A generally parabolic reflector or mirror 36 is mounted to the top of the rotatable spur gear 34 by a bracket 38. The bracket 38 includes an upper curved portion 40 which is secured to the back of the reflector 36 by a pair of rivets 42, and it further includes a bent horizontal portion 44 at its lower end which seats on the top of the spur gear 34 and is secured by a rivet 46. There are preferably two such horizontal bent portions 44 on opposite sides of the lamp socket 24, only one being shown in FIG. 7.
It will now be understood that each of the individual lamp assemblies 14 includes a stationary lamp socket 24 secured to a common mounting plate 28 (see FIGS. 1 and 2), and each lamp socket is surrounded by a rotatable spur gear 34 having a parabolic reflector 36 mounted thereon for rotation about the vertical axis of the lamp socket. In addition, each lamp socket contains an incandescent or halogen type light bulb 48 as shown in FIG. 2.
In order to drive the various spur gears 34, the idler gears 16 are disposed between each of the spur gears. Each idler gear 16 is of the same construction as the spur gears 34 and is rotatably mounted on the top of the common mounting plate 28 in similar fashion, except the fixed sleeve 26 used for supporting an idler gear 16 need not have an internal passage to accommodate wiring, and it does not have a lamp socket secured to its upper end. Each of the idler gears 16 meshes in driving relationship with the spur gears 34 on opposite sides thereof.
As shown in FIG. 2, the two innermost idler gears 16a and 16b are interconnected by an endless drive belt 52. Thus, the idler gear 16a has secured thereto a pulley 54a, and the idler gear 16b has secured thereto a pulley 54b, the two pulleys being disposed below the mounting plate 28 and connected with their respective idler gears for conjoint rotation therewith. The endless drive belt 52 extends around the two pulleys 54a and 54b, with the result that rotation of any one of the gears 16 or 34 will produce conjoint rotation of all the gears. The drive belt 52 preferably has teeth formed thereon which cooperate with corresponding grooves in the pulleys 54a and 54b, as is known in the art to assure a positive drive system.
FIG. 1 shows a motor 56 for driving one of the idler gears 16c from which all of the other spur gears 34 and idler gears 16 are driven. The motor 56 is supported from the mounting plate 28 by a bracket 58, and as shown in FIG. 9, the motor drives a worm 60 which drives a worm gear 62. The worm gear 62 is mounted on a shaft 64, and a drive gear 66 is fixedly secured to the end of the shaft 64 for rotation therewith. As shown in FIG. 1, the drive gear 66 meshes with the idler gear 16c. Accordingly, operation of the drive motor 56 will rotate the idler gear 16c, thereby effecting rotation of all of the parabolic reflectors or mirrors 36, each reflector being rotated about the vertical axis of the lamp bulb 48 associated therewith so as to produce the desired flashing effect.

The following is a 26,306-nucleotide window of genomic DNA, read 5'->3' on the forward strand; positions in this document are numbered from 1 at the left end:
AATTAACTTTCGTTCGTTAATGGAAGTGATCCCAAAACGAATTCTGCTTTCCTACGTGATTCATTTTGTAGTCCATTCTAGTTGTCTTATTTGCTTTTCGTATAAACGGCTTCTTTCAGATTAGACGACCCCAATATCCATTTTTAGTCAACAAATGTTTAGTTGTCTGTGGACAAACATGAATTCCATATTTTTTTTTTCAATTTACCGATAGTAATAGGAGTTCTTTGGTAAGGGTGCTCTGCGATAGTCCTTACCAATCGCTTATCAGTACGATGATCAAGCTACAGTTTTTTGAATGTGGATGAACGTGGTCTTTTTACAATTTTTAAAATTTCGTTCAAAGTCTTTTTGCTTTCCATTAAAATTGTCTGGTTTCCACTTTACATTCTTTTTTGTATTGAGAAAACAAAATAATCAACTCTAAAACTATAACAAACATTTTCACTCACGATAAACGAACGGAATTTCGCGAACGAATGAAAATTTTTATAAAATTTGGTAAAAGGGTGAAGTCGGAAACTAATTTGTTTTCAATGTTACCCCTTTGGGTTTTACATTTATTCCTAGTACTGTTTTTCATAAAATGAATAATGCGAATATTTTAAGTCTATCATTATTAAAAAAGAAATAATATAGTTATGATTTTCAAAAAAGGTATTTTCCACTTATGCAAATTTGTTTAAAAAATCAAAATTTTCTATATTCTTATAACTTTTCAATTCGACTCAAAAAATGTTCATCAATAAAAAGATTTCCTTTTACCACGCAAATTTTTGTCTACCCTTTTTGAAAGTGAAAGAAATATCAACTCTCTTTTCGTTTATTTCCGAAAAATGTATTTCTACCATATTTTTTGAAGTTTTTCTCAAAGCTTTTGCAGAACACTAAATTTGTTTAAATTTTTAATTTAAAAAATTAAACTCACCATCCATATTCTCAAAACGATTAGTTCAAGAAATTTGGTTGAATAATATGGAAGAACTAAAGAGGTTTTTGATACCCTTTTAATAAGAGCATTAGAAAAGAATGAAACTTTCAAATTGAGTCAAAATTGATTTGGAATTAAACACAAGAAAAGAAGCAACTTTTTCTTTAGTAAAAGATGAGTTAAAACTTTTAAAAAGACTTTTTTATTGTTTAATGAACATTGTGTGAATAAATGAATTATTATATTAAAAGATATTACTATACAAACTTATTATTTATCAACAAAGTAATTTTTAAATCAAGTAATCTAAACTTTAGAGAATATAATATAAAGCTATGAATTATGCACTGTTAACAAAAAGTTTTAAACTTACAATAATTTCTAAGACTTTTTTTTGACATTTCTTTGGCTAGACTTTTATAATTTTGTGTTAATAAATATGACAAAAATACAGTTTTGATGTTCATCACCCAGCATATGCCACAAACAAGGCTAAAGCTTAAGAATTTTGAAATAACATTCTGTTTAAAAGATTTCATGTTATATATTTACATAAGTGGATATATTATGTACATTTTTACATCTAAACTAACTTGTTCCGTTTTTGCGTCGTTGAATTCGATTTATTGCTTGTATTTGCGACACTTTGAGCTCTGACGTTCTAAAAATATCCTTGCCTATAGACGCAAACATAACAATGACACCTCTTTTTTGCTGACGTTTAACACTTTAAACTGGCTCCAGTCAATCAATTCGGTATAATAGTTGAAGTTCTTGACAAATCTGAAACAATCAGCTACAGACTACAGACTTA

It is an advantage of the present invention that the several lamp sockets 24 are stationary, as there is no need to provide collector rings and the like as required with a rotating light source. It is also an advantage of the invention that a large plurality of individual light sources are mounted side-by-side across the width of a vehicle roof, because the resulting large number of individual light flashes create a very significant impact on an observer and as a result the light system described herein is unusually effective.
Another very important advantage of the present invention relates to the adaptability of the system to provide an unlimited variety in the sequence of the light flashes by simply setting the various reflectors 36 in predetermined positions relative to one another. Thus, it will be understood that if all the reflectors 36 are set in the same relative position, i.e., they all face forwardly at the same time, the result will be that all of the light sources 48 will flash forwardly at the same time, followed by a predetermined pause, and then another series of simultaneous forward light flashes.
It is important to note that the above described flash-pause-flash-pause sequence with all lights flashing together is only one of an unlimited variety of flash sequences which can be achieved by the present invention simply by variations in the relative positions of the reflectors 36. For example, the reflectors 36 can be set so that the lights flash in sequence beginning with the first light on the far left in FIG. 1 and ending with the last light on the far right, thus providing a series of eight flashes from left to right, which sequence is repeated with or without an intermittent pause as desired. Of course, the reverse of the foregoing can be achieved, with the eight lights flashing seriatim beginning at the far right and moving toward the left.